5 January 2010 - Main Chamber 'Regeneration' Adjournment Debate

18 January 2010 - CLG Select Committee 'Preventing Extremism' Hearing

20 January 2010 - Westminster Hall Adjournment Debate (Rossington Inland Port Development)

26 January 2010 - Main Chamber Departmental Oral Questions (New Build, Interfaith Projects, Green Belt, Topical Questions)

28 January 2010 - Main Chamber Topical Debate (Holocaust Memorial Day)

29 January 2010 - Main Chamber Private Member's Bill (Mortgage Repossessions (Protection of Tenants Etc.) Bill)

29 January 2010 - Main Chamber Private Member's Bill (Town and Country Planning Act 1990 (Amendment) Bill)

8 February 2010 - CLG Select Committee Hearing (Fire Control)

In addition I am preparing for a Select Committee hearing on the Olympics in my role as the Olympic Legacy Minister.

I merely set out the above to explain that I have the deepest respect for the Commissioner and his important work and I apologise for responding later than I had hoped. I will however be in a position within a week to have responded to all outstanding matters relating to the complaint from Mr Cole.

I hope you find this email helpful.

 Best Wishes


On 11th March 2009 I wrote the following email to the Commissioner's office:


I am currently ill at home and on anti-biotics. I know that the long standing inquiry is almost concluded and I will focus on this and hopefully be able to respond over the weekend.



In both emails I am referring to the substantive inquiry and prioritising that as it had received considerable national media attention and it challenged significantly my integrity and honesty. I had decided to turn my attention to the insurance complaint only after the infinitely more serious substantive complaint had been resolved.

NB - I have looked through my correspondence with the Commissioner and it shows weighty exchanges between the 22nd January and the 7th April.

I sent all the below emails to the Commissioner during the period he has identified as being problematic in terms of timeliness. I also wanted to highlight one incredibly time consuming email sent to me from the Commissioner's office:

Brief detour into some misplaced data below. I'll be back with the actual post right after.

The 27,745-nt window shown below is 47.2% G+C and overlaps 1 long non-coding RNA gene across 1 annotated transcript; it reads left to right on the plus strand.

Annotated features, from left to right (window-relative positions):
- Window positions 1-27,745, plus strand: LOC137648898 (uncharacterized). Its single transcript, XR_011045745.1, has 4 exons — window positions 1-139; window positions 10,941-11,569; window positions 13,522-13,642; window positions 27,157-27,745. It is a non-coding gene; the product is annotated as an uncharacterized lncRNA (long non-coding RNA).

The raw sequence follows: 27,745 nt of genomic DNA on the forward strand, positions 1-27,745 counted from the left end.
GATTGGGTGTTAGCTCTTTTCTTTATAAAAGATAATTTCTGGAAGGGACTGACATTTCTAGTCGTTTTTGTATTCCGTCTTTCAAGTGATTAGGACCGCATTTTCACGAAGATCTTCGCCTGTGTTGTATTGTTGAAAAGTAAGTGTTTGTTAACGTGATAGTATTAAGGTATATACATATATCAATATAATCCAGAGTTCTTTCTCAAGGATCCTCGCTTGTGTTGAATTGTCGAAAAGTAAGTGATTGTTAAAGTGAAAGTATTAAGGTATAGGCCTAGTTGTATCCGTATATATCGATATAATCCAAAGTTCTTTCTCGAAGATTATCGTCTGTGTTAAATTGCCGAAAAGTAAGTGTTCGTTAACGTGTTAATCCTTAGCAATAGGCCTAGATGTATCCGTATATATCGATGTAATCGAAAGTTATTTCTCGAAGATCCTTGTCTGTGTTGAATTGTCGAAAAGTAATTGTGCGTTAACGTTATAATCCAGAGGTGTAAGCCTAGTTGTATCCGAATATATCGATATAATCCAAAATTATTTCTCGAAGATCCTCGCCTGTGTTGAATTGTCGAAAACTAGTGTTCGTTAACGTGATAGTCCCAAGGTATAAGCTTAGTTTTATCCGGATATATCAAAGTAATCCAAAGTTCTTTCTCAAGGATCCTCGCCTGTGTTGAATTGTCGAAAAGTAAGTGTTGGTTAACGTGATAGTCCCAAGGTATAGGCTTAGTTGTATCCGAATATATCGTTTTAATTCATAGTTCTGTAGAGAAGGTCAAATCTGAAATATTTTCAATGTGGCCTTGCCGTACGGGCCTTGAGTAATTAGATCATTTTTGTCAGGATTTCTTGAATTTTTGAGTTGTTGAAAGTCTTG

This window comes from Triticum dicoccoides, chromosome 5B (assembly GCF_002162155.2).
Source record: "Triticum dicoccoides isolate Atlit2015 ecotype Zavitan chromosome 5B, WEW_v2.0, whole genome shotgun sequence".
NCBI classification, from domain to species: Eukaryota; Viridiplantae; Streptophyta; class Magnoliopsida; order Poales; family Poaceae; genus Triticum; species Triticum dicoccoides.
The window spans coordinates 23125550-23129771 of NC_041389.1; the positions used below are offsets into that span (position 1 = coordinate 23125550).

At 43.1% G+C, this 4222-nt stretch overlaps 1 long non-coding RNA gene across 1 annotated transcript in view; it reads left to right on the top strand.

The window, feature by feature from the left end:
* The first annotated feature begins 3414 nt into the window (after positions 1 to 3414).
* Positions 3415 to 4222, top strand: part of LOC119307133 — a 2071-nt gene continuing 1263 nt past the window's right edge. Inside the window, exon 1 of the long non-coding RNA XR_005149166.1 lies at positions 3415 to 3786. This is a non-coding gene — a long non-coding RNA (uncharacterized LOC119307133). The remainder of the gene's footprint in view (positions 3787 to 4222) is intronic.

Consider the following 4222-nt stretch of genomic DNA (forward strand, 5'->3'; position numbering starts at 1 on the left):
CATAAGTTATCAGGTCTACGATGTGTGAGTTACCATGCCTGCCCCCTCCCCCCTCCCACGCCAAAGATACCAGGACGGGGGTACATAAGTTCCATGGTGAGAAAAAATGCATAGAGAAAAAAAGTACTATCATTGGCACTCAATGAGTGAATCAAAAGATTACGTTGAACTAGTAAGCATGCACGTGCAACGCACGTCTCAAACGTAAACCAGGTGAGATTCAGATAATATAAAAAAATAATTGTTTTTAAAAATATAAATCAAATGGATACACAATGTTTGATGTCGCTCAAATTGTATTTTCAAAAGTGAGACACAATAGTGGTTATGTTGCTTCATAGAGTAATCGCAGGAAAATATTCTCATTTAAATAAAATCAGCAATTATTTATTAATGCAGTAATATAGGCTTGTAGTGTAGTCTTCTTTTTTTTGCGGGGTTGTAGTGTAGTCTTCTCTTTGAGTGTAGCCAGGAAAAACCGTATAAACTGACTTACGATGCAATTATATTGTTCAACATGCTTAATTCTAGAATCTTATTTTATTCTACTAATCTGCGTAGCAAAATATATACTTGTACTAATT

• 24th January;
  • 6th February;
  • 11th February;
  • 15th February - I wrote a 4 page and 1,200 word response to substantive inquiry;
  • 16th February; I received an email from Commissioner 17th February - this email came in three batches and contained a total of 18 documents/files of evidence, which the Commissioner expected me to go through and respond to in relation to the substantive inquiry. This was incredibly time consuming and energy sapping.
  • 21st February - my time consuming rebuttal and comment in relation to the 17th February email received. My attached response was 12 pages and 6,000 words long.
  • 24th February;
  • 11th March;
  • 18th March;
  • 25th March - 5 page and 1800 word response to the substantive inquiry. Time consuming, energy sapping and demoralising… but necessary.
  • 6th April - substantive inquiry resolved after 10 months and much anxiety and pain. Following receipt of the evidence compiled by the Commissioner in February 2010, the Department of Resources concluded that:

'Mr Malik's office arrangements were both within the rules and within   the spirit of the rules'.

In his letter to the complainant the Commissioner concludes:

"Mr Malik's arrangements for his second constituency office from 2005-08 were reasonable and were within rules of the House. The second constituency office was established and used for Parliamentary purposes and Mr Malik was charged, and claimed for, a fair market rent, from which there is no evidence that he received a personal benefit. I do not therefore uphold this complaint."

  • 7th April - having been cleared by the substantive inquiry before the general election I now attempted to conclude this matter before the general election. As per page 8, line 24 of the memorandum I was unable to do so despite my best efforts - I fully understood and respected the reasons given by the department.